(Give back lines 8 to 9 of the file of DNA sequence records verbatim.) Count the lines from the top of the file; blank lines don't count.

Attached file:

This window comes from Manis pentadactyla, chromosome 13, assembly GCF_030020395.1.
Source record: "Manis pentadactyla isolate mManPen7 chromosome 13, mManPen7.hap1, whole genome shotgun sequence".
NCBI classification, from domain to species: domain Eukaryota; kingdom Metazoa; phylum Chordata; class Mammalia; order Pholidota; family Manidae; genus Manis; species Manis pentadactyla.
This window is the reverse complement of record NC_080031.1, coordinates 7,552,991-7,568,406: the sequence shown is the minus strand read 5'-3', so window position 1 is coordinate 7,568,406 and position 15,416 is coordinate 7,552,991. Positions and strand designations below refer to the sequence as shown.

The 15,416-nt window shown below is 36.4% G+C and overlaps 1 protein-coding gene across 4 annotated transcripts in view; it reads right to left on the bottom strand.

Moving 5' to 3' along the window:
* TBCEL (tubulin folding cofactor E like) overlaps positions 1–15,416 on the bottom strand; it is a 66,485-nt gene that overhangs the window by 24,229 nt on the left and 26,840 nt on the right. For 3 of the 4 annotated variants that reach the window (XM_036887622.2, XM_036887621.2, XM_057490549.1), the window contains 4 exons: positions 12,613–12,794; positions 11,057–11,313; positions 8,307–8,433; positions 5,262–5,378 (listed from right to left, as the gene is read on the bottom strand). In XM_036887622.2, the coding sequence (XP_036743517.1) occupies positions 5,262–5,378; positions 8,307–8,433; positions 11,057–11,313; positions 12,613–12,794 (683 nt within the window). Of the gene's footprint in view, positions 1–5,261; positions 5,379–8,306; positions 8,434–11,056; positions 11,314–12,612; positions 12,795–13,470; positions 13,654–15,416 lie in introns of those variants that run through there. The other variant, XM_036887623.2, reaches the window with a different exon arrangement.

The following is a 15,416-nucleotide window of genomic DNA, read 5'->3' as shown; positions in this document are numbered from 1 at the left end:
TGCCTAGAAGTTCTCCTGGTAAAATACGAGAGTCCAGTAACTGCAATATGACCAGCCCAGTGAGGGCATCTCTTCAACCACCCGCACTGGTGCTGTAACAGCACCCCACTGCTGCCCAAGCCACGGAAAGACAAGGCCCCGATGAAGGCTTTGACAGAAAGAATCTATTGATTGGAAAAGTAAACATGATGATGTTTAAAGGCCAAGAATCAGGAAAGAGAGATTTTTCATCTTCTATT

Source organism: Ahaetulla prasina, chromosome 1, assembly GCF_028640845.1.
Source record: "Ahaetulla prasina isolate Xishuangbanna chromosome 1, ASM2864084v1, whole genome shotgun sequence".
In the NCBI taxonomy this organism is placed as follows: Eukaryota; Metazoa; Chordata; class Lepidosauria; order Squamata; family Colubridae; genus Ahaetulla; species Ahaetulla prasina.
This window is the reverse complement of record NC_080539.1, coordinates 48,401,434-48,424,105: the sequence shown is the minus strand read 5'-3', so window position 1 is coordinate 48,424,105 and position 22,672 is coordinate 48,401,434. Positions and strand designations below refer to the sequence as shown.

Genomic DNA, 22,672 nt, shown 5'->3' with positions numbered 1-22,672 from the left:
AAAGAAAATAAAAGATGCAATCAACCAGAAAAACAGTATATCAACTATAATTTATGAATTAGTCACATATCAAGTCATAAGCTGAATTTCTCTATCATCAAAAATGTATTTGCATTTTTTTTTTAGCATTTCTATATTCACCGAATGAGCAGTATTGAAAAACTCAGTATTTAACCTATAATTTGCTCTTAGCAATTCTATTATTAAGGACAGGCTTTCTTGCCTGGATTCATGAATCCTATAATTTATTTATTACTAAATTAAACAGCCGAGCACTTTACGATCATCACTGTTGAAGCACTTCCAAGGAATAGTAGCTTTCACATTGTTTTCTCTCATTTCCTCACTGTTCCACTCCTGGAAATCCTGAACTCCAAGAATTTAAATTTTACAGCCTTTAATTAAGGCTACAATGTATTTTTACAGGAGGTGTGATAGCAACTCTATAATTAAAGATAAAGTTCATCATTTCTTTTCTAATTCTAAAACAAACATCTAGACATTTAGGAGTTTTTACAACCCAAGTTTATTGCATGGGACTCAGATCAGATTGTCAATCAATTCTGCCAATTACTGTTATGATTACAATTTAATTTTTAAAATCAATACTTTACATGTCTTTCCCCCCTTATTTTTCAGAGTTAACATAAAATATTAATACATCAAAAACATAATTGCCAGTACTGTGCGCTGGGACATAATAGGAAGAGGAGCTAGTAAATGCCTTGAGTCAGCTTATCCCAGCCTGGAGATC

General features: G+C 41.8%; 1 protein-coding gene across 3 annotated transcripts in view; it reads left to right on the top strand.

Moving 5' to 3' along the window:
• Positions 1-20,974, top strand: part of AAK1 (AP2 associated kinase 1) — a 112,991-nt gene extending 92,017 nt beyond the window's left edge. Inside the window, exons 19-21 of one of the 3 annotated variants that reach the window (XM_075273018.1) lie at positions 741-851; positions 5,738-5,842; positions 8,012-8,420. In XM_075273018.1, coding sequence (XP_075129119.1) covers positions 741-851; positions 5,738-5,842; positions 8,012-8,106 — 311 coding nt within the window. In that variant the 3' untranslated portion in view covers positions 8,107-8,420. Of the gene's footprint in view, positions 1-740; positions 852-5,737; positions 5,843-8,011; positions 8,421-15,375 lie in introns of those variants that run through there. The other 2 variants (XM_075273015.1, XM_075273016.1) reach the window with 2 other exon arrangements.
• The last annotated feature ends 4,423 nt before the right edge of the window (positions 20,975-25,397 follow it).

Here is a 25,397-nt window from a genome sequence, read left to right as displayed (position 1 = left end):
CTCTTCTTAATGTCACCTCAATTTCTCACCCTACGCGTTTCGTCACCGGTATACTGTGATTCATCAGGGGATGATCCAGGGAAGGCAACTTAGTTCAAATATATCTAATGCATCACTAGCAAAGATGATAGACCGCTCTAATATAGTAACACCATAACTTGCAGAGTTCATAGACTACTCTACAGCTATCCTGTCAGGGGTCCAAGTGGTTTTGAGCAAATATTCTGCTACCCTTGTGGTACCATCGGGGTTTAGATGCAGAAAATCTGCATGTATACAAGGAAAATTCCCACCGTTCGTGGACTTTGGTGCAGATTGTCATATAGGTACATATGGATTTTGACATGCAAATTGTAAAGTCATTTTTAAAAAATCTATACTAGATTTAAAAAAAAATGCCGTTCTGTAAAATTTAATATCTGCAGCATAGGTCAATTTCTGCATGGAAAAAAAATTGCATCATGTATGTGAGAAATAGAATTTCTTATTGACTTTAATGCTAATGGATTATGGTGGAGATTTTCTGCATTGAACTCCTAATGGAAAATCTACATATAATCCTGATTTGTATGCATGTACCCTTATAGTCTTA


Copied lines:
The following is a 15,416-nucleotide window of genomic DNA, read 5'->3' as shown; positions in this document are numbered from 1 at the left end:
TGCCTAGAAGTTCTCCTGGTAAAATACGAGAGTCCAGTAACTGCAATATGACCAGCCCAGTGAGGGCATCTCTTCAACCACCCGCACTGGTGCTGTAACAGCACCCCACTGCTGCCCAAGCCACGGAAAGACAAGGCCCCGATGAAGGCTTTGACAGAAAGAATCTATTGATTGGAAAAGTAAACATGATGATGTTTAAAGGCCAAGAATCAGGAAAGAGAGATTTTTCATCTTCTATT